This four day workshop will borrow ideas and workflows from the gaming industry, and test their capacities as tools, mediums and perceptual devices for the production, representation and possible diffusion of architecture into a virtual reality.
Part design investigation, part technical workshop, participants will be introduced to a production methodology connecting standard 3D architectural packages with the Unity gaming development platform and the Oculus Rift Virtual Reality Headset. Through lectures, demos and workshops, participants will be provided with the conceptual framing and technical knowledge required to assist them in the production of rich and interactive games that push the conceptual limits of virtual reality.
What new forms of activity can be envisioned for a virtual body, devoid of physical realities, or the burden of sensation? Where does the architectural object stop and its environment start, when one is tasked with the design of a world? What new forms of communication can be envisaged when publishing architectural projects through the medium of interactive games? And how does this all feel, if our exploration of this world is mediated by a Virtual Reality headset?
The workshop will culminate in an exhibition of the games developed by the participants, which will further serve as material for a panel discussion—to be hosted at the exhibition opening—about this emerging technological paradigm.
Dates: August 28-August 31 Friday-Monday (4 classes)
Times: 10:00 am-7:00 pm (6 hour sessions)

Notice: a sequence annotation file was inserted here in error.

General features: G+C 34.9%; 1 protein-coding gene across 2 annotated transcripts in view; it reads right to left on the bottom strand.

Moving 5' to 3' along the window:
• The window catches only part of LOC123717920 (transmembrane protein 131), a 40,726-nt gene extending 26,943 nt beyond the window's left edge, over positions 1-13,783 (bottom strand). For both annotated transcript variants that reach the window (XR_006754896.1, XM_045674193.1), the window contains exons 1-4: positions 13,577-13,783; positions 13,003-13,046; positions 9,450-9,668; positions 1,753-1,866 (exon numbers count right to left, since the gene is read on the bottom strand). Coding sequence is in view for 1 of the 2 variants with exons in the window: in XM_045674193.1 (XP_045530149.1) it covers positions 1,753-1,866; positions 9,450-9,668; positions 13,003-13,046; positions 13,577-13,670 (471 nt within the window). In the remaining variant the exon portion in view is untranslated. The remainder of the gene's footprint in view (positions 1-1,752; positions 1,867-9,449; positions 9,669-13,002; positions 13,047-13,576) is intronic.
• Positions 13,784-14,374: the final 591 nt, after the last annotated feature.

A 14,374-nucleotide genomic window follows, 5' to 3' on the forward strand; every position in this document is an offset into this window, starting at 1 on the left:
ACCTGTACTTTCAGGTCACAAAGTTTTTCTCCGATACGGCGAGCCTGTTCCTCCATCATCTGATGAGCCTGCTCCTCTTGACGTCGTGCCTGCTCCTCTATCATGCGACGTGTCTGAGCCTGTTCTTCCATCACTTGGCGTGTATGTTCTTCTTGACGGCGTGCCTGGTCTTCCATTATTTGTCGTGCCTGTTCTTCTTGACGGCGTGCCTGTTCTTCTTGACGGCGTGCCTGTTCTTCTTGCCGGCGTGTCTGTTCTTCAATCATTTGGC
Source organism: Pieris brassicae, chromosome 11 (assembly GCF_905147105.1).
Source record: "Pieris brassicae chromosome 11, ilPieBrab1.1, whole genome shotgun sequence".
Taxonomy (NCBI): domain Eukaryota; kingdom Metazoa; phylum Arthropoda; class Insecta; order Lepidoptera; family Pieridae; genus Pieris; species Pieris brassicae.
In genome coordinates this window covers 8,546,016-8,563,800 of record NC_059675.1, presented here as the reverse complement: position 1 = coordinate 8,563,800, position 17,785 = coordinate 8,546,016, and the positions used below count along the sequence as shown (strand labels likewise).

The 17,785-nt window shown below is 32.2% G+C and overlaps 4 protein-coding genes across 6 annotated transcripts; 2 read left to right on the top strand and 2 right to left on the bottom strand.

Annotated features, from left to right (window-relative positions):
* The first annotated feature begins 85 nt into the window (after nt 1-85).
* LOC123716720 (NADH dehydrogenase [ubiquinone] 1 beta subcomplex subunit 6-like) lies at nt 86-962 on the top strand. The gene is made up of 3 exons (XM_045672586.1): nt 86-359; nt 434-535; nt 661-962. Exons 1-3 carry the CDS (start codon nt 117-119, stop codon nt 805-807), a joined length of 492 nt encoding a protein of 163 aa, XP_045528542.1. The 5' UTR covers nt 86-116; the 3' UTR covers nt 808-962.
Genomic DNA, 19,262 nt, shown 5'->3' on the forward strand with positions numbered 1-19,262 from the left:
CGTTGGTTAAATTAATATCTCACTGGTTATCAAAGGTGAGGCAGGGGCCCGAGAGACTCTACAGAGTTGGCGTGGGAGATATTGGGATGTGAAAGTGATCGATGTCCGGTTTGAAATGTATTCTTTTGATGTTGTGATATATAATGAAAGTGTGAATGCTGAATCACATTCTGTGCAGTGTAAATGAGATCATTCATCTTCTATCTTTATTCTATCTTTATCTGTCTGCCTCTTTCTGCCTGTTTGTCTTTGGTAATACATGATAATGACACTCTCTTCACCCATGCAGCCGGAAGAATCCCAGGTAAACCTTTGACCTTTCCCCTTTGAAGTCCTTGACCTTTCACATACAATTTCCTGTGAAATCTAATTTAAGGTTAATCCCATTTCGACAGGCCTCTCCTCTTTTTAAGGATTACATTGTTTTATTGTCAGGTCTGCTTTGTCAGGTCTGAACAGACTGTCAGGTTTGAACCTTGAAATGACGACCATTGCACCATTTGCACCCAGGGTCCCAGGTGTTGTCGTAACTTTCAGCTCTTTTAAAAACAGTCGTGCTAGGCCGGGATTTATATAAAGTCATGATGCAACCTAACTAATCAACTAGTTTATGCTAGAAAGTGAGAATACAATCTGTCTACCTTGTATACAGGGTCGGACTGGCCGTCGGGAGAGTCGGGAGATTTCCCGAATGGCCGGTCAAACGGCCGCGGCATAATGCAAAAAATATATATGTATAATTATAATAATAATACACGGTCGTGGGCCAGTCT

Location: The Bakery, Brooklyn
Price: Professionals - $500 USD; Students - $350 USD
*** PLEASE SEE BOTTOM OF PAGE FOR REGISTRATION FORM. ***
No prior scripting or gaming experience is necessary. The workshop will serve as introduction to all key concepts and technical requirements. That said, patience, a logical approach and clarity of mind is enthusiastically welcomed!
All participants will need to bring their own laptops with Unity, 3DS Max and Rhino 5 already installed (all are available for free download or as one month trials). Oculus Rift headsets will be provided for use during the workshop.
Unity: Unity is a powerful and flexible development platform for creating multiplatform 2D and 3D games and interactive experiences.
Oculus Rift: The Oculus Rift is a new virtual reality headset that lets players step inside their favorite games and virtual worlds.
The workshop will run daily from 10:00 am till 7:00 pm, with short breaks for coffee and a one hour break for lunch. Each day will begin with a theory lecture, which will introduce key design concepts and discuss relevant references. This will be followed by technical demonstrations. During the afternoon, participants will develop their individual projects with assistance from the instructors.
Fri Aug 28
Day 1: Objects
The first day will introduce the concepts and ambitions of the workshop. Participants will draw from databases of existing 3D models to create scaleless architectural objects.
Sat Aug 29
Day 2: Environments
Participants will create atmospheres and environments in Unity. Objects will acquire scale from their new contexts.
Sun Aug 30
Day 3: Interaction
Participants will port their designs to the Oculus Rift.
Mon Aug 31
Day 4: Mediation
Participants will demonstrate their projects for the public and invited panel at an opening event.